[Haskell-cafe] Syntax extension - adding import support to let/where bindings

Oliver Charles ollie at ocharles.org.uk
Wed Aug 5 16:55:52 UTC 2015

On Wed, Aug 5, 2015 at 5:43 PM Evan Laforge <qdunkan at gmail.com> wrote:

> > In practice I use a lot more than just two symbols. The point is the
> > repeated qualification quickly introduces more noise and obscures the
> intent
> > of the code.
> Well, qualification is only necessary for the symbols that conflict,
> right?  It seems to me that if you want an EDSL with a certain
> prelude, you have to make sure the prelude symbols are all distinct.
> If you want to compose two DSLs, then you could make a third prelude
> that imports the other two, but renames colliding symbols.

At this point I am working for the compiler (and in this case doing a lot
of work!), but it should be the other way round - this makes me sad.

Unless there are many collisions... in which case, maybe don't define
> your EDSLs like that in the first place?

My EDSLs for HTML and CSS are meant to reflect those actual languages as
closely as possible. If I start renaming things just to "fit in" with other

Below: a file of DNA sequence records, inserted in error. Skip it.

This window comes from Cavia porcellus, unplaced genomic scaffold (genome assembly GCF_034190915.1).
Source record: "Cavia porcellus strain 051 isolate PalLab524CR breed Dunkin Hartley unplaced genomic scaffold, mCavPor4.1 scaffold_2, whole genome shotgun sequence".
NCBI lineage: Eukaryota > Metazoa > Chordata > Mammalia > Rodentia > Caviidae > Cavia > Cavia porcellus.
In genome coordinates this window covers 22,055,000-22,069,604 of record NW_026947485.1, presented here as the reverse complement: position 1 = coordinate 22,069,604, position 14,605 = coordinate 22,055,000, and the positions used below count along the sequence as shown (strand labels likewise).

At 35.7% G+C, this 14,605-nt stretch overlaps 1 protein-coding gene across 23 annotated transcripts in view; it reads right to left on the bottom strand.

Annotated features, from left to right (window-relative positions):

symbols, then I've started adding burden on my users.

Also, let's not forget this proposal is useful for more than just EDSLs, so
lets not get too caught up on that - for example, one might wish to import
Data.Text.Lazy or Data.Text in different locations depending on what they
are working with. There are many packages out there with conflicting
symbols that have fairly "localised" use sites, but at a granularity of a
top-level definition rather than a module.

Currently if you want to  figure out all imports you parse the top of
> the file and can stop at the first definition.  But with this feature
> you have to parse the whole file and thus understand all haskell
> grammar, including all extensions in use.  I'd have to give up on my
> fast deps chaser and switch to slow ghc -M... which is maybe the right
> way anyway, I don't know.
> Ok, to be fair, I wouldn't, because I could choose to not use that
> feature, but in *theory* :)  And while "you don't have to use it" is
> always brought up, it seems to me the more successful the feature is
> the more likely you do have to use it.

It makes me sad if we can't progress the language on the grounds that
people's attempts at parsing the source code themselves would break. If you
want to know all the imports, then we should be providing this information
through tools for people to consume.

On the other hand, lots of languages have a "local open" feature like
> this.  I think many of them make you first import the module, and then
> you can "open" it in a local scope.  This would address both my "parse
> the whole file for imports" objection and the "what about instances",
> because module importing would be unchanged.

Indeed, this could be a path forward. I'm not really familiar with any
languages that do this, could you link to some examples of how this works
in other languages?

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